Date of Conferral



Doctor of Education (Ed.D.)




Sydney Parent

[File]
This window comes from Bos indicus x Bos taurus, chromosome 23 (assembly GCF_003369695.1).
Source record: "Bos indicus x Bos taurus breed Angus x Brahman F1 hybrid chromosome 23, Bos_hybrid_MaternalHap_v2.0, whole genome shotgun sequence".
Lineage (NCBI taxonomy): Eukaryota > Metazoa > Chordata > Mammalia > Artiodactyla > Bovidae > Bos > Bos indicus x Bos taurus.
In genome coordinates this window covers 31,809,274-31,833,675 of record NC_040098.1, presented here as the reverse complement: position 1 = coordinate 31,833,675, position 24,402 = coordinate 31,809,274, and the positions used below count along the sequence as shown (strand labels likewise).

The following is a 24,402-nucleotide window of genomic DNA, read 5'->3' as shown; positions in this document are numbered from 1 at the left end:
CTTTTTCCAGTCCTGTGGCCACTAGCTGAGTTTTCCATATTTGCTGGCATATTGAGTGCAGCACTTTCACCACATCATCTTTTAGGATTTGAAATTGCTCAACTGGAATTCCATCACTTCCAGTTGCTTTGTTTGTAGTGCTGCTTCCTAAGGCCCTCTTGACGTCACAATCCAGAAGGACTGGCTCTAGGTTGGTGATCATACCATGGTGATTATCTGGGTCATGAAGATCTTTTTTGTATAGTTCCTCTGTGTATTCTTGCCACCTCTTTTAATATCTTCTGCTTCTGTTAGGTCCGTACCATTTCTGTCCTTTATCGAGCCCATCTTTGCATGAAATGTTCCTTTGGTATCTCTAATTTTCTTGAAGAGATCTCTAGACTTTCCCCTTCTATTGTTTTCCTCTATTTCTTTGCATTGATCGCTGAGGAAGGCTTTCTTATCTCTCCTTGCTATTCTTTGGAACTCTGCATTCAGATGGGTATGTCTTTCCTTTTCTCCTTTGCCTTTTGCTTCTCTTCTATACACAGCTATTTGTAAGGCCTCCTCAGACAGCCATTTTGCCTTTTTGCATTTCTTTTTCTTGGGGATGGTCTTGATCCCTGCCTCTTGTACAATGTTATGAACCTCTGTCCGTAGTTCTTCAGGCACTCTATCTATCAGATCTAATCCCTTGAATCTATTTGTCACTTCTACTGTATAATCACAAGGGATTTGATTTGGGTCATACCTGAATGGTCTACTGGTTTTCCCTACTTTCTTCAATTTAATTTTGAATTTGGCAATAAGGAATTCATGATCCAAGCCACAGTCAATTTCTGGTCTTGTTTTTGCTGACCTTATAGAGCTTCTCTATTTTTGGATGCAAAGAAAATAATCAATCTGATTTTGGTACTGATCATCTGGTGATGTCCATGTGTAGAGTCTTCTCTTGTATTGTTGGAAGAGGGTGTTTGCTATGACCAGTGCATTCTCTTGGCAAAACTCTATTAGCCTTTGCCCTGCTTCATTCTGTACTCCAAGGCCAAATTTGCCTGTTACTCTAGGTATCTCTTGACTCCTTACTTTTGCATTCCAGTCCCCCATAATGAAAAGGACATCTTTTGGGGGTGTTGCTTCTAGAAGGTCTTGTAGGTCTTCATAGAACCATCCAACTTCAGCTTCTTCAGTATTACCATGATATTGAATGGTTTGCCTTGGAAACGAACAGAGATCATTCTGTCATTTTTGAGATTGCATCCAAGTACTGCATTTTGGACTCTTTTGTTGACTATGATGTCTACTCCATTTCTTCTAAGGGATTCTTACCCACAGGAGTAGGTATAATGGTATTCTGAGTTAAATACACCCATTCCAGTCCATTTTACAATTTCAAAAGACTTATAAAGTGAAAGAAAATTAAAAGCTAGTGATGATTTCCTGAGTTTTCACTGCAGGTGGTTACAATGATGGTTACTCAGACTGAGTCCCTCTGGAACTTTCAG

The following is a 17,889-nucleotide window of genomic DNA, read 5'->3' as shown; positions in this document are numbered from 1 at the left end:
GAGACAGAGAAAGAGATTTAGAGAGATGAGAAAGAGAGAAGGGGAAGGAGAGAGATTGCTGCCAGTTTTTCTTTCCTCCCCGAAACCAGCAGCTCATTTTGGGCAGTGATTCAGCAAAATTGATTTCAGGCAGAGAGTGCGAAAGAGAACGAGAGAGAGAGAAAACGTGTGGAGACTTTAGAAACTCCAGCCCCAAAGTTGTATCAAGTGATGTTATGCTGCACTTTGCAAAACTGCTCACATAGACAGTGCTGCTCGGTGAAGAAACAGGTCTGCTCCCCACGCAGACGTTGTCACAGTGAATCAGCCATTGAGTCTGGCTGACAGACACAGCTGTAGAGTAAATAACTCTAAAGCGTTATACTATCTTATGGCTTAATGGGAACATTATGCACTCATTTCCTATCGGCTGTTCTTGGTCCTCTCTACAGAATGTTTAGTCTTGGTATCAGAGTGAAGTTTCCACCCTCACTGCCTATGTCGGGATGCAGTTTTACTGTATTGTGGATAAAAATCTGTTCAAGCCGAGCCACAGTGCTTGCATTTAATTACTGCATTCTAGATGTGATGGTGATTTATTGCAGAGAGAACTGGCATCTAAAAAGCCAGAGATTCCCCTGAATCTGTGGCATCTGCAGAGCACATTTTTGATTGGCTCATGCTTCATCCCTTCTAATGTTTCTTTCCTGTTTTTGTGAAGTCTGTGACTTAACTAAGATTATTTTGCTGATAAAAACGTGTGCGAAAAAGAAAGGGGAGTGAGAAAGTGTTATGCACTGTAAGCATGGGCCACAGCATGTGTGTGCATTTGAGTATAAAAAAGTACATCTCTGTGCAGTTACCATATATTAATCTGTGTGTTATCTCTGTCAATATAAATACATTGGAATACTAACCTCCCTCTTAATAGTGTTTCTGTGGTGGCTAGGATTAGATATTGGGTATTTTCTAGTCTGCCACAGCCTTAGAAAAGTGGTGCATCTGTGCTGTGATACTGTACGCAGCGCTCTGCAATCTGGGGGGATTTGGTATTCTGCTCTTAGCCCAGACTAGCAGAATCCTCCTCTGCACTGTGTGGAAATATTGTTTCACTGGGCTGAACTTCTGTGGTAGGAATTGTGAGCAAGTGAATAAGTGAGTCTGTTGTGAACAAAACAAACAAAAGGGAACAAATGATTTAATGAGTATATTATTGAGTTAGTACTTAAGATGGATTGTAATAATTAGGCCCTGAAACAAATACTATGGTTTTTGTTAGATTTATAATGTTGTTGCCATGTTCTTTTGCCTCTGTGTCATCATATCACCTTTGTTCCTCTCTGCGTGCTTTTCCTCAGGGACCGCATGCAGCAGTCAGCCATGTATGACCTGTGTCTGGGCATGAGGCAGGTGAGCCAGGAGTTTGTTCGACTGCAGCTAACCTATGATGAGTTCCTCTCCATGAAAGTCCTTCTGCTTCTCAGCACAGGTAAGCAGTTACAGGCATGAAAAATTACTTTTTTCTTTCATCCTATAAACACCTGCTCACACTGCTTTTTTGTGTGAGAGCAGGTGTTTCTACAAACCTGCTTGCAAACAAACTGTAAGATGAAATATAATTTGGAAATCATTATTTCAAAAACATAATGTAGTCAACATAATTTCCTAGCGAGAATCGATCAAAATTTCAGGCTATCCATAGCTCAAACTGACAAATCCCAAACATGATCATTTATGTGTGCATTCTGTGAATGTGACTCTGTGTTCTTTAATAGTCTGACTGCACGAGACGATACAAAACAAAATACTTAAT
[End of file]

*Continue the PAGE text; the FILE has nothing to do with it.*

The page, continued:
At a large, public, 4-year college in the United States, the attrition rate for students taking online classes is 10% greater than for those taking face-to-face classes. Although the college ranks among the top in graduation rates both statewide and nationally, the research problem was the gap in attrition rates between online and face-to-face students. The purpose of this basic qualitative study was to explore online faculty and online student perspectives regarding why students drop out of online courses at one state college and what recommendations they have for improving retention in online courses. Tinto’s model of institutional departure served as the conceptual framework, with data collection consisting of Microsoft Teams semistructured interviews with five online faculty and six online student participants. The interview data were coded leading to nine emerging themes, including the skill level of the online student, time management, communication between the faculty member and student, course content, course design, and external factors impacting the online student. The results indicated that online learners drop out of online courses for reasons, such as family issues, lack of communication between the faculty member and the student, lack of time management skills, and lack of knowledge as to what is required in an online course. The recommendations for improving online student retention will be shared with online faculty in a professional development training. The professional development may provide a positive social change in which more online students persist, are retained, and graduate with their degree, resulting in them becoming employed in better paying careers and have a lasting impact on support to their local community.